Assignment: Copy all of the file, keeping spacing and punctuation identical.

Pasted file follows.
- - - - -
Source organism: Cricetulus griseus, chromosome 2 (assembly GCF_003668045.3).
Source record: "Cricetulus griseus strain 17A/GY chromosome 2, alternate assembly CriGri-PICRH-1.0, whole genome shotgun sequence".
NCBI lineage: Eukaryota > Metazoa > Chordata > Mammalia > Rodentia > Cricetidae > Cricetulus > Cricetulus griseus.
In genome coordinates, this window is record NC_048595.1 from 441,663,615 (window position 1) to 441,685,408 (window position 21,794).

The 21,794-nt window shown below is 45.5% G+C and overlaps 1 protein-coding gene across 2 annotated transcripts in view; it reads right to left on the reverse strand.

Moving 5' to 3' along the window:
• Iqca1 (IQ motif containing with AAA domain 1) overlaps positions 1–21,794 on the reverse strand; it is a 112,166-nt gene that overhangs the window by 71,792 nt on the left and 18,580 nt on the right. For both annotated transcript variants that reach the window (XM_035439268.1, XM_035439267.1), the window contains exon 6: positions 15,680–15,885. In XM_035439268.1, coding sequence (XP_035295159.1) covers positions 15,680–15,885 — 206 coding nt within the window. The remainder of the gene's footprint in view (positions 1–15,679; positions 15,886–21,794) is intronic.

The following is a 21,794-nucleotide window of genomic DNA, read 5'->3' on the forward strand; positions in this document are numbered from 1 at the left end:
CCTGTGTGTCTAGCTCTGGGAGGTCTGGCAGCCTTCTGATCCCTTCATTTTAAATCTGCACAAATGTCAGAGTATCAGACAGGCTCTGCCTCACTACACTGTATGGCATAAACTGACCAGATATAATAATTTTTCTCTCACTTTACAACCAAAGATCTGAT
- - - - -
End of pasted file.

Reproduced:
Source organism: Cricetulus griseus, chromosome 2 (assembly GCF_003668045.3).
Source record: "Cricetulus griseus strain 17A/GY chromosome 2, alternate assembly CriGri-PICRH-1.0, whole genome shotgun sequence".
NCBI lineage: Eukaryota > Metazoa > Chordata > Mammalia > Rodentia > Cricetidae > Cricetulus > Cricetulus griseus.
In genome coordinates, this window is record NC_048595.1 from 441,663,615 (window position 1) to 441,685,408 (window position 21,794).

The 21,794-nt window shown below is 45.5% G+C and overlaps 1 protein-coding gene across 2 annotated transcripts in view; it reads right to left on the reverse strand.

Moving 5' to 3' along the window:
• Iqca1 (IQ motif containing with AAA domain 1) overlaps positions 1–21,794 on the reverse strand; it is a 112,166-nt gene that overhangs the window by 71,792 nt on the left and 18,580 nt on the right. For both annotated transcript variants that reach the window (XM_035439268.1, XM_035439267.1), the window contains exon 6: positions 15,680–15,885. In XM_035439268.1, coding sequence (XP_035295159.1) covers positions 15,680–15,885 — 206 coding nt within the window. The remainder of the gene's footprint in view (positions 1–15,679; positions 15,886–21,794) is intronic.

The following is a 21,794-nucleotide window of genomic DNA, read 5'->3' on the forward strand; positions in this document are numbered from 1 at the left end:
CCTGTGTGTCTAGCTCTGGGAGGTCTGGCAGCCTTCTGATCCCTTCATTTTAAATCTGCACAAATGTCAGAGTATCAGACAGGCTCTGCCTCACTACACTGTATGGCATAAACTGACCAGATATAATAATTTTTCTCTCACTTTACAACCAAAGATCTGAT